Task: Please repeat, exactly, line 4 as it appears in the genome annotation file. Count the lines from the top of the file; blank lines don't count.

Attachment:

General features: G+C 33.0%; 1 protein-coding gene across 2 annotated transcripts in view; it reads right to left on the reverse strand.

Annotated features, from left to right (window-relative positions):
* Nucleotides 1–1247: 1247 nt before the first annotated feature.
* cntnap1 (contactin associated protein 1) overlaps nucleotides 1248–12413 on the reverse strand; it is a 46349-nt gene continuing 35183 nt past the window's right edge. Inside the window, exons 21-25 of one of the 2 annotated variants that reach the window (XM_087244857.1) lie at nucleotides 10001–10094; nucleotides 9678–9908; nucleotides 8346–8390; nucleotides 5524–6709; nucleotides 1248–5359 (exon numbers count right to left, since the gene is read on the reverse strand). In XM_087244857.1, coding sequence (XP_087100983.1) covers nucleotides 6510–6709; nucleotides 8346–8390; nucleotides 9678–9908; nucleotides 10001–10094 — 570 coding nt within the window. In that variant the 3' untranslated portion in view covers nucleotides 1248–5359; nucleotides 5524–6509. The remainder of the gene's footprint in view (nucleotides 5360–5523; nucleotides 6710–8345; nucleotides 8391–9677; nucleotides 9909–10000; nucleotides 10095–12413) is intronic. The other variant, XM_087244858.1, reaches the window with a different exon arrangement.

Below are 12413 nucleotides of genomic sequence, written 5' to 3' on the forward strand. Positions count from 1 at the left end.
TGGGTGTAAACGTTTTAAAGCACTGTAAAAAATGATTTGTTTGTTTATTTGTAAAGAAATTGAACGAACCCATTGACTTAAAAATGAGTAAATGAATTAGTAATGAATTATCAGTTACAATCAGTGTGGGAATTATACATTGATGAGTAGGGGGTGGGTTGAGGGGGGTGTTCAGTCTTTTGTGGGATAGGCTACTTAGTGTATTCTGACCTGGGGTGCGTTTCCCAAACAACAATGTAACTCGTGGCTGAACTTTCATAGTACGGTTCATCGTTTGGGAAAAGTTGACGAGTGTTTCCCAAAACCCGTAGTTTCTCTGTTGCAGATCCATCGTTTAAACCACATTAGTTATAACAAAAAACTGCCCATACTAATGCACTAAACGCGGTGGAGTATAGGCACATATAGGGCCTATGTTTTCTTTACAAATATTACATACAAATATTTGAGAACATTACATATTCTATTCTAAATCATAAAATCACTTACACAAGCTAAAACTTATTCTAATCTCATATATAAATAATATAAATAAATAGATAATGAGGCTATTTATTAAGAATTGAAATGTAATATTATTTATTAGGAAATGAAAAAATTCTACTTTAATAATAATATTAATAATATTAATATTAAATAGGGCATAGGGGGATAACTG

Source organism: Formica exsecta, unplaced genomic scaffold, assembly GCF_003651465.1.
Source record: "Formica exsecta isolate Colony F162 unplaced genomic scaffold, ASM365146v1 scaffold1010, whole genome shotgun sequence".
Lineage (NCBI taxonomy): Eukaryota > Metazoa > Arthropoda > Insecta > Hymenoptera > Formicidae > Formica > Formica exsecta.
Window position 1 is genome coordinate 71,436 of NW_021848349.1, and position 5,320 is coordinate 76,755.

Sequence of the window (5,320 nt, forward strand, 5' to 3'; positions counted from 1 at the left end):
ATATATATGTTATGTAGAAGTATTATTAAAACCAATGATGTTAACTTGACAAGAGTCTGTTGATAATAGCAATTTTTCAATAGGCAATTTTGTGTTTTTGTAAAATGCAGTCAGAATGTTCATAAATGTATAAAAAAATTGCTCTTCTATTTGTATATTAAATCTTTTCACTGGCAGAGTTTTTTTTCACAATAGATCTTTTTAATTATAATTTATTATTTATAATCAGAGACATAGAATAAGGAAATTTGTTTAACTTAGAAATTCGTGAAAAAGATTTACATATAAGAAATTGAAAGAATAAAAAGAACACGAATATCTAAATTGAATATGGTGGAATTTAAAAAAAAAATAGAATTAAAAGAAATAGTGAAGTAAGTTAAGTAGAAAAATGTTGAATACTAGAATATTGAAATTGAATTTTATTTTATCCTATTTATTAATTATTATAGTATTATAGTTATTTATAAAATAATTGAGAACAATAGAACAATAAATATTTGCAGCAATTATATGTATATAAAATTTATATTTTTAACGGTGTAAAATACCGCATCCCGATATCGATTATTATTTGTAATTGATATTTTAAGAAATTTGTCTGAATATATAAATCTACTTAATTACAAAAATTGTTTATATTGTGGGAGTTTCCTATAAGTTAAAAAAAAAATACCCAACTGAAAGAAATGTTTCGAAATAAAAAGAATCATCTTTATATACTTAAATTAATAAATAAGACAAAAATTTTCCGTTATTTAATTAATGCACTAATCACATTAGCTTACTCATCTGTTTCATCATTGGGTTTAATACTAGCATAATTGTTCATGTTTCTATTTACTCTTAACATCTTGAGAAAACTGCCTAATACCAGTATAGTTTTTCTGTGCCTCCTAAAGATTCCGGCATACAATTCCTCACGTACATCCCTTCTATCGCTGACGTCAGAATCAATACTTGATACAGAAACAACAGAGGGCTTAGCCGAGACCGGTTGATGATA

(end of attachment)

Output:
* cntnap1 (contactin associated protein 1) overlaps nucleotides 1248–12413 on the reverse strand; it is a 46349-nt gene continuing 35183 nt past the window's right edge. Inside the window, exons 21-25 of one of the 2 annotated variants that reach the window (XM_087244857.1) lie at nucleotides 10001–10094; nucleotides 9678–9908; nucleotides 8346–8390; nucleotides 5524–6709; nucleotides 1248–5359 (exon numbers count right to left, since the gene is read on the reverse strand). In XM_087244857.1, coding sequence (XP_087100983.1) covers nucleotides 6510–6709; nucleotides 8346–8390; nucleotides 9678–9908; nucleotides 10001–10094 — 570 coding nt within the window. In that variant the 3' untranslated portion in view covers nucleotides 1248–5359; nucleotides 5524–6509. The remainder of the gene's footprint in view (nucleotides 5360–5523; nucleotides 6710–8345; nucleotides 8391–9677; nucleotides 9909–10000; nucleotides 10095–12413) is intronic. The other variant, XM_087244858.1, reaches the window with a different exon arrangement.